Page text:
Treasury reported a $439 billion budget deficit for the fiscal year ending in September. That sounds like a lot, but it’s 2.4% of GDP, below the average of the last few decades. However, that’s nothing to celebrate, as the retirement of the baby-boom generation will boost entitlement spending in the decades to come. There’s plenty of time to solve that problem, but the federal debt ceiling is a more immediate concern. Congress has just two weeks to work out a deal.
The deficit ballooned to $1.4 trillion (10% of GDP) in FY09, reflecting the severity of the recession. Revenues dried up, and recession-related spending (unemployment benefits, food stamps) surged. As the economy recovered, spending retreated and revenues recovered (although not entirely – the economy remains below its potential). We did have some fiscal stimulus at the beginning of the recovery, about $831 billion spread out, mostly in 2009 to 2011. That was small compared to the magnitude of the decline in GDP (and more than 40% of the stimulus was ineffective tax cuts in the first two years).
Medicare and Social Security are accounting for an increasing share of federal outlays. Nondefense discretionary spending (outlays less defense, entitlements, and interest) is now about 3.3% of GDP, but is projected to fall steadily over time (so contrary to popular misconceptions, if you exclude entitlements, there’s not a whole lot of the budget to cut). Medicare is the bigger problem, reflecting healthcare cost inflation on top of the demographic issues. The government will eventually have to face the necessity of cutting entitlements, raising taxes, or borrowing more (or, most likely, some combination of these).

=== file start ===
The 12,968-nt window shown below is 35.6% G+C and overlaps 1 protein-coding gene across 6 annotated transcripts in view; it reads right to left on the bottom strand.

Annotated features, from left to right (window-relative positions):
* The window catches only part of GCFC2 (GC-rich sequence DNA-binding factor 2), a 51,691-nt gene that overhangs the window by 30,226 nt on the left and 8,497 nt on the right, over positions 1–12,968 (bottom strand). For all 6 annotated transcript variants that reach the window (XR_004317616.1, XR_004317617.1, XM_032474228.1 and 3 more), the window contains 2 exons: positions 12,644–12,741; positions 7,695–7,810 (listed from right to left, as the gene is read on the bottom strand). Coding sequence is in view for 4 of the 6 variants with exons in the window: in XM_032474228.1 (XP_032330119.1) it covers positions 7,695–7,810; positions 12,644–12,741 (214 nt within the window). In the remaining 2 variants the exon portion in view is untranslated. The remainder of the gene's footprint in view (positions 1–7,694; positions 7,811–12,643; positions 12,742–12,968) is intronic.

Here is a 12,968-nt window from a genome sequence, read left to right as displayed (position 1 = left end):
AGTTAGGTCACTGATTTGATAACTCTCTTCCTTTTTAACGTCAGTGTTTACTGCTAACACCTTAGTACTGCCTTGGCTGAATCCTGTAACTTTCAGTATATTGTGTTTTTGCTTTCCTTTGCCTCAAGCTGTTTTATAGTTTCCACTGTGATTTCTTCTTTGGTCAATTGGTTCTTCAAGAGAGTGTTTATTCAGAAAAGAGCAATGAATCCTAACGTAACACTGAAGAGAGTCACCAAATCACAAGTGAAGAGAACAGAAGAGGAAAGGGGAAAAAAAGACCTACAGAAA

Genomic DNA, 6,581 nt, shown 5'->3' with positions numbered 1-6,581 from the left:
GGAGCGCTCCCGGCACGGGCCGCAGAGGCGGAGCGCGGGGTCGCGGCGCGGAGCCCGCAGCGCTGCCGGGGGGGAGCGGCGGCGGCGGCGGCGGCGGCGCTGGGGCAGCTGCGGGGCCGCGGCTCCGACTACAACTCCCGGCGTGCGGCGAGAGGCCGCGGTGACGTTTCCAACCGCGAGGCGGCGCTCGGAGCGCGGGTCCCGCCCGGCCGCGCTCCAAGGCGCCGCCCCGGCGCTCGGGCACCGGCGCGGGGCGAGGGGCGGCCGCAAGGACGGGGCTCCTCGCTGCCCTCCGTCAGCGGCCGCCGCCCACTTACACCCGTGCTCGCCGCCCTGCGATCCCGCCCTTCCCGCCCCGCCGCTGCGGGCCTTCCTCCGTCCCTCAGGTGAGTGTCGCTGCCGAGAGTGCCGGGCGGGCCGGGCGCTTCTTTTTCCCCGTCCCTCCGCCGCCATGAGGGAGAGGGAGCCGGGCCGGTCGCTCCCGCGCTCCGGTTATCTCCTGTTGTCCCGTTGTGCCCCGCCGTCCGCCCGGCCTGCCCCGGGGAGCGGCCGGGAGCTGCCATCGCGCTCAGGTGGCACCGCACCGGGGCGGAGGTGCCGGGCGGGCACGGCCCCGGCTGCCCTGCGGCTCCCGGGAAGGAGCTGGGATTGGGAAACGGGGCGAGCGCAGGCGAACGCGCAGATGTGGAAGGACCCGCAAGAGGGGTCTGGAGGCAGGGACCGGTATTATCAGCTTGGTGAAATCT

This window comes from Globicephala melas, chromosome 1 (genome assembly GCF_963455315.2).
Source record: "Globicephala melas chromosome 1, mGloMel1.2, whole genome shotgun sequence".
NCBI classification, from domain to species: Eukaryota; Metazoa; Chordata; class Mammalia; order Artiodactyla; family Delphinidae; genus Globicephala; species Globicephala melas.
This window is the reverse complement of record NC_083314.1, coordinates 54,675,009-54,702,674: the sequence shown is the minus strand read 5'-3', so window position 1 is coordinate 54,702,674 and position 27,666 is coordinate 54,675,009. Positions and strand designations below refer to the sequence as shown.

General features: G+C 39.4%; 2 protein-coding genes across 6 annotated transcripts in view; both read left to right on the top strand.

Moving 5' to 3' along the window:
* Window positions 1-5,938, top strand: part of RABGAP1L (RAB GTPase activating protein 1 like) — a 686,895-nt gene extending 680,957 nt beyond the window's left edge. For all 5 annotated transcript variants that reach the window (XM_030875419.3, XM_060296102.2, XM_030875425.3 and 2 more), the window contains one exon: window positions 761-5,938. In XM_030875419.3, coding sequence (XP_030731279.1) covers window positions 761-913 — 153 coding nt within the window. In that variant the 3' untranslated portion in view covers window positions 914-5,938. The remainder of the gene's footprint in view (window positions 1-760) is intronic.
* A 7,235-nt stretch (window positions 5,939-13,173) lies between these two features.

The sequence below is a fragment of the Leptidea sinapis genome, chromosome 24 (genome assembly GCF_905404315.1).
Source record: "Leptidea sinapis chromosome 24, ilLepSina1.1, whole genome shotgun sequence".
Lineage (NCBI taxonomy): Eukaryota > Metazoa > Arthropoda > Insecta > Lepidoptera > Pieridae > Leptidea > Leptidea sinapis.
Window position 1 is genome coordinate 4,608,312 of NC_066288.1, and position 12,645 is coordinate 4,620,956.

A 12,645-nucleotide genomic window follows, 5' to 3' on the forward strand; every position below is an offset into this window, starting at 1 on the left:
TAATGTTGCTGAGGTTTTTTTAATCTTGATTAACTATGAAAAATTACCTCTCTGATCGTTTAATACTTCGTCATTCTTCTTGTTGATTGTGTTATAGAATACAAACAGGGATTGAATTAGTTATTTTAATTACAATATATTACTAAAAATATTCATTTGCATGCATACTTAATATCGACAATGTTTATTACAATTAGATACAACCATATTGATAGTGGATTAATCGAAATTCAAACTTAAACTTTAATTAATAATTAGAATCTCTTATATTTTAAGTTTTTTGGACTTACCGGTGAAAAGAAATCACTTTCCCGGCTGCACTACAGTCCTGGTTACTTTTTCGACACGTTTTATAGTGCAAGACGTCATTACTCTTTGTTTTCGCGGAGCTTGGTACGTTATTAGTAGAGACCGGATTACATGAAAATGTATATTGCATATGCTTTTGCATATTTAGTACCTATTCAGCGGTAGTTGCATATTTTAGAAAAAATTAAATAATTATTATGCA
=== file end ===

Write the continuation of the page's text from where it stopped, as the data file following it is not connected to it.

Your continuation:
Under the Constitution, (Article 1, Section 8), only Congress can authorize federal borrowing. The federal debt is simply the sum of past budget deficits. Congress established the debt ceiling in 1917 as a means of preventing President Wilson from spending too much on World War I. We haven’t been able to get rid of it since, even though it may be at odds with the annual budget set by Congress. Often, one party will try to use the debt ceiling to extract something that it wants from the other side. This is politics. Senator Obama voted against raising the debt ceiling. Many Republicans had no problem raising the debt ceiling several times during the previous administration.
In 2011, a debt ceiling crisis led to a downgrade of U.S. debt. That downgrade did not have much of an impact on Treasury bond yields, which declined. However, the uncertainty did contribute to a 2000-point drop in the Dow.
The debt ceiling had been suspended, but went back into effect in mid-March. Treasury has extraordinary measures (borrowing from certain government retirement funds) to artificially stay below the limit, but now projects November 3 to be the “drop dead” date for raising the debt ceiling. House Speaker Boehner, who resigned effective October 30, can still work with House Democrats to come up with a compromise, but we are running out of time quickly and need to see some action.